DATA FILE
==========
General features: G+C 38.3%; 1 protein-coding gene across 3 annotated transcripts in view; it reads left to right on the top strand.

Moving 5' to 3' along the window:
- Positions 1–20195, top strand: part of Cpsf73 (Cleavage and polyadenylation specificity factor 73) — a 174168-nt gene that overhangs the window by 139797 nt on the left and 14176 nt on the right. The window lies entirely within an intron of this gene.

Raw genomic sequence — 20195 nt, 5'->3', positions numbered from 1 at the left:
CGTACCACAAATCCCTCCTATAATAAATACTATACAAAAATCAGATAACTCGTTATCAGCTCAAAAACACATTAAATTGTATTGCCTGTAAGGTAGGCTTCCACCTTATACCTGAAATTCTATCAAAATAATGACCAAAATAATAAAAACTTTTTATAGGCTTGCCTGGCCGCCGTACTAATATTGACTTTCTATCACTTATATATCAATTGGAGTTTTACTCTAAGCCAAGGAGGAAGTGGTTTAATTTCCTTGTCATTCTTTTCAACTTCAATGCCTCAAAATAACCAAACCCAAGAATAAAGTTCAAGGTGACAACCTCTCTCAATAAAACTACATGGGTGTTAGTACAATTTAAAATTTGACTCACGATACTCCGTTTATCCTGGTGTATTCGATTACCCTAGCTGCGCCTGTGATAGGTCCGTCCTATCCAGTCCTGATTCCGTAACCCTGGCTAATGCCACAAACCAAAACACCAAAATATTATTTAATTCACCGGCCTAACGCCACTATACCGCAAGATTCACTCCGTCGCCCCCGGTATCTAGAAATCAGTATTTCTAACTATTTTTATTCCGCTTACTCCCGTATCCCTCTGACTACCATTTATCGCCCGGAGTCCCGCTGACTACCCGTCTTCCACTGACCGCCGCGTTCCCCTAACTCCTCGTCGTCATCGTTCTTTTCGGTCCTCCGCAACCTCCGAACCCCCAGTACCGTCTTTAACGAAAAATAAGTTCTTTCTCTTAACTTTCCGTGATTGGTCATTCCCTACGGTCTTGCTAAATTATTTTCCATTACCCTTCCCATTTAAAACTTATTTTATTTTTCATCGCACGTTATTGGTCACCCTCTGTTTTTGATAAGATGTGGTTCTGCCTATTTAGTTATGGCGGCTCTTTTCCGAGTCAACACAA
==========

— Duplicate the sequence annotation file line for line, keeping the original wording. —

General features: G+C 38.3%; 1 protein-coding gene across 3 annotated transcripts in view; it reads left to right on the top strand.

Moving 5' to 3' along the window:
- Positions 1–20195, top strand: part of Cpsf73 (Cleavage and polyadenylation specificity factor 73) — a 174168-nt gene that overhangs the window by 139797 nt on the left and 14176 nt on the right. The window lies entirely within an intron of this gene.

Raw genomic sequence — 20195 nt, 5'->3', positions numbered from 1 at the left:
CGTACCACAAATCCCTCCTATAATAAATACTATACAAAAATCAGATAACTCGTTATCAGCTCAAAAACACATTAAATTGTATTGCCTGTAAGGTAGGCTTCCACCTTATACCTGAAATTCTATCAAAATAATGACCAAAATAATAAAAACTTTTTATAGGCTTGCCTGGCCGCCGTACTAATATTGACTTTCTATCACTTATATATCAATTGGAGTTTTACTCTAAGCCAAGGAGGAAGTGGTTTAATTTCCTTGTCATTCTTTTCAACTTCAATGCCTCAAAATAACCAAACCCAAGAATAAAGTTCAAGGTGACAACCTCTCTCAATAAAACTACATGGGTGTTAGTACAATTTAAAATTTGACTCACGATACTCCGTTTATCCTGGTGTATTCGATTACCCTAGCTGCGCCTGTGATAGGTCCGTCCTATCCAGTCCTGATTCCGTAACCCTGGCTAATGCCACAAACCAAAACACCAAAATATTATTTAATTCACCGGCCTAACGCCACTATACCGCAAGATTCACTCCGTCGCCCCCGGTATCTAGAAATCAGTATTTCTAACTATTTTTATTCCGCTTACTCCCGTATCCCTCTGACTACCATTTATCGCCCGGAGTCCCGCTGACTACCCGTCTTCCACTGACCGCCGCGTTCCCCTAACTCCTCGTCGTCATCGTTCTTTTCGGTCCTCCGCAACCTCCGAACCCCCAGTACCGTCTTTAACGAAAAATAAGTTCTTTCTCTTAACTTTCCGTGATTGGTCATTCCCTACGGTCTTGCTAAATTATTTTCCATTACCCTTCCCATTTAAAACTTATTTTATTTTTCATCGCACGTTATTGGTCACCCTCTGTTTTTGATAAGATGTGGTTCTGCCTATTTAGTTATGGCGGCTCTTTTCCGAGTCAACACAA